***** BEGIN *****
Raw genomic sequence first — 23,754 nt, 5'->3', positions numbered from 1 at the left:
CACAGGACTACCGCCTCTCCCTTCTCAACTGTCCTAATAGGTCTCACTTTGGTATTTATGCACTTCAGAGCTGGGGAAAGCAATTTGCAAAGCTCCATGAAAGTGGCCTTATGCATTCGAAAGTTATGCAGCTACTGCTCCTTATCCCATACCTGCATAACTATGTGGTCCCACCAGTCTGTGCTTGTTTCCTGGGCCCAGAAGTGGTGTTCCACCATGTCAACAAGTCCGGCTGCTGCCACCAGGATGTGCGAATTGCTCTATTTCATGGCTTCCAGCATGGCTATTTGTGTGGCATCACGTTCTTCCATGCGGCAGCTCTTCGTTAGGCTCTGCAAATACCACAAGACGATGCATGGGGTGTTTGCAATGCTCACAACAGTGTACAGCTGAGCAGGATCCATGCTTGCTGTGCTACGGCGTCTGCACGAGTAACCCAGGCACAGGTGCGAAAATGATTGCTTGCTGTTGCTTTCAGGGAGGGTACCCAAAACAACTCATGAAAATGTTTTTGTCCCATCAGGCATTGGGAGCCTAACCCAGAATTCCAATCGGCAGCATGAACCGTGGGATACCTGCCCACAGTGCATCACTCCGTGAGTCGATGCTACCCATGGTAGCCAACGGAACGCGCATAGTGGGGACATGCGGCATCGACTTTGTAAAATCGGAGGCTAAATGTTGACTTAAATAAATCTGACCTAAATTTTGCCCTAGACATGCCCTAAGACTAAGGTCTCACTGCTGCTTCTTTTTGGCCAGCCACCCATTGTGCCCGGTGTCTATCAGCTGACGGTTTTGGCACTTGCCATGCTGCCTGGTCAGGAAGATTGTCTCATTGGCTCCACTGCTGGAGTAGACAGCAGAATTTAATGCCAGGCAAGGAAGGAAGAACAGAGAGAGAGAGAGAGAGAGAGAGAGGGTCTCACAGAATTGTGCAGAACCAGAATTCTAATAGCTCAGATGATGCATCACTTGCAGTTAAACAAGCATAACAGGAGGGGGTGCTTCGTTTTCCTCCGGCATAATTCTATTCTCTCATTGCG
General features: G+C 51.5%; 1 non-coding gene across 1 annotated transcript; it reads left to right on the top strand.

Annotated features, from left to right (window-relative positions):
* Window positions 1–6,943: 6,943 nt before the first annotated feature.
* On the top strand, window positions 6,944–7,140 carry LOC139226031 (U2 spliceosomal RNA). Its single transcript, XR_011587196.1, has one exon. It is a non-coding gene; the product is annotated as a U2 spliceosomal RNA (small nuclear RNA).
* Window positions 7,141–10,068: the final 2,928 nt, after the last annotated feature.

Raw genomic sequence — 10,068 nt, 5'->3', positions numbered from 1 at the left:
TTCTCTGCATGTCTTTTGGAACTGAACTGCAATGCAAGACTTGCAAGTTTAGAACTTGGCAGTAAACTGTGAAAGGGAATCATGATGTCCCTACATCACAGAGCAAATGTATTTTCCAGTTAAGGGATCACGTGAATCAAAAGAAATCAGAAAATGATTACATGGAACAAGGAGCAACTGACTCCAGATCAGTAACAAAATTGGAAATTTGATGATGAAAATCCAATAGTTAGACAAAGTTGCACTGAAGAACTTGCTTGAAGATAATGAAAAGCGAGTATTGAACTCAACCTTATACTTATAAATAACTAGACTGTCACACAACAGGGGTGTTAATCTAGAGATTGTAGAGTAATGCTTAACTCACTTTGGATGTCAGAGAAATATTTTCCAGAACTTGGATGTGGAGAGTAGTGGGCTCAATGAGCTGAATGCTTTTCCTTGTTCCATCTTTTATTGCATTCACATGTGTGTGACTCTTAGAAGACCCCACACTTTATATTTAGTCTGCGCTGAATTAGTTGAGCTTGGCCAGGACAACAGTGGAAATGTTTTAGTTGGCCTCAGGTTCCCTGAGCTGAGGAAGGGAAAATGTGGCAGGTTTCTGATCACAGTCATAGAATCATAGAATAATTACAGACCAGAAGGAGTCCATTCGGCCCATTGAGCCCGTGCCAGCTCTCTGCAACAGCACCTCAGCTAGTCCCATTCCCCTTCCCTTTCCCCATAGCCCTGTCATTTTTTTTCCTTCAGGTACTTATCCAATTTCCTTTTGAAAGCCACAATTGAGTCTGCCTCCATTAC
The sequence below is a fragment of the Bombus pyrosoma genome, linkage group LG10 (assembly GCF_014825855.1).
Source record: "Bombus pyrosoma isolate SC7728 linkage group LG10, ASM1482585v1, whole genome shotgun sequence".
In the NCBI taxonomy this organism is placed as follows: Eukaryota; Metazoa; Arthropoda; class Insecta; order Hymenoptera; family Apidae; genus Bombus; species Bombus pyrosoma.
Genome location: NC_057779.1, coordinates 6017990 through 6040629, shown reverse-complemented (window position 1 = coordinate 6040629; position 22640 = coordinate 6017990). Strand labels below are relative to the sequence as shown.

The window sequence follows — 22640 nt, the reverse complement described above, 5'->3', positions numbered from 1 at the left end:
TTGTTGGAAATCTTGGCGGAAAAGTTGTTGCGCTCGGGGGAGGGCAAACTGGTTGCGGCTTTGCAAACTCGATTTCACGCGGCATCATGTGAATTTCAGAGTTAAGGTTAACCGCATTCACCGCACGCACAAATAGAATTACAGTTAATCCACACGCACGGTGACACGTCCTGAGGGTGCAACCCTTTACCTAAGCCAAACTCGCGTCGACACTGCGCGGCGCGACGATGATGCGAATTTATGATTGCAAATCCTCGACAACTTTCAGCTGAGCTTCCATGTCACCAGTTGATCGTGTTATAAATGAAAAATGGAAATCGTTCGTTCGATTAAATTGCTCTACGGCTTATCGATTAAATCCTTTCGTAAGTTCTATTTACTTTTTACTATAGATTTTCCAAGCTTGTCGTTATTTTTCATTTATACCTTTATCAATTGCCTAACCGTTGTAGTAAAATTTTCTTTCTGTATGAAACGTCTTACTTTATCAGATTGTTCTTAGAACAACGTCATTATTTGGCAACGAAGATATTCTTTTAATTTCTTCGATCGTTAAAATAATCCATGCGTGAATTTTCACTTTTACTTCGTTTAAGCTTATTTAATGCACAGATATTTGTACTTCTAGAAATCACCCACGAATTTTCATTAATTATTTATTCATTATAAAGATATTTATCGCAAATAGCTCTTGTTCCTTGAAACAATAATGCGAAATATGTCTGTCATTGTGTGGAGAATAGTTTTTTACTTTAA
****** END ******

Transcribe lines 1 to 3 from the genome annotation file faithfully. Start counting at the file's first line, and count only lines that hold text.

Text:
Raw genomic sequence first — 23,754 nt, 5'->3', positions numbered from 1 at the left:
CACAGGACTACCGCCTCTCCCTTCTCAACTGTCCTAATAGGTCTCACTTTGGTATTTATGCACTTCAGAGCTGGGGAAAGCAATTTGCAAAGCTCCATGAAAGTGGCCTTATGCATTCGAAAGTTATGCAGCTACTGCTCCTTATCCCATACCTGCATAACTATGTGGTCCCACCAGTCTGTGCTTGTTTCCTGGGCCCAGAAGTGGTGTTCCACCATGTCAACAAGTCCGGCTGCTGCCACCAGGATGTGCGAATTGCTCTATTTCATGGCTTCCAGCATGGCTATTTGTGTGGCATCACGTTCTTCCATGCGGCAGCTCTTCGTTAGGCTCTGCAAATACCACAAGACGATGCATGGGGTGTTTGCAATGCTCACAACAGTGTACAGCTGAGCAGGATCCATGCTTGCTGTGCTACGGCGTCTGCACGAGTAACCCAGGCACAGGTGCGAAAATGATTGCTTGCTGTTGCTTTCAGGGAGGGTACCCAAAACAACTCATGAAAATGTTTTTGTCCCATCAGGCATTGGGAGCCTAACCCAGAATTCCAATCGGCAGCATGAACCGTGGGATACCTGCCCACAGTGCATCACTCCGTGAGTCGATGCTACCCATGGTAGCCAACGGAACGCGCATAGTGGGGACATGCGGCATCGACTTTGTAAAATCGGAGGCTAAATGTTGACTTAAATAAATCTGACCTAAATTTTGCCCTAGACATGCCCTAAGACTAAGGTCTCACTGCTGCTTCTTTTTGGCCAGCCACCCATTGTGCCCGGTGTCTATCAGCTGACGGTTTTGGCACTTGCCATGCTGCCTGGTCAGGAAGATTGTCTCATTGGCTCCACTGCTGGAGTAGACAGCAGAATTTAATGCCAGGCAAGGAAGGAAGAACAGAGAGAGAGAGAGAGAGAGAGAGAGGGTCTCACAGAATTGTGCAGAACCAGAATTCTAATAGCTCAGATGATGCATCACTTGCAGTTAAACAAGCATAACAGGAGGGGGTGCTTCGTTTTCCTCCGGCATAATTCTATTCTCTCATTGCG
General features: G+C 51.5%; 1 non-coding gene across 1 annotated transcript; it reads left to right on the top strand.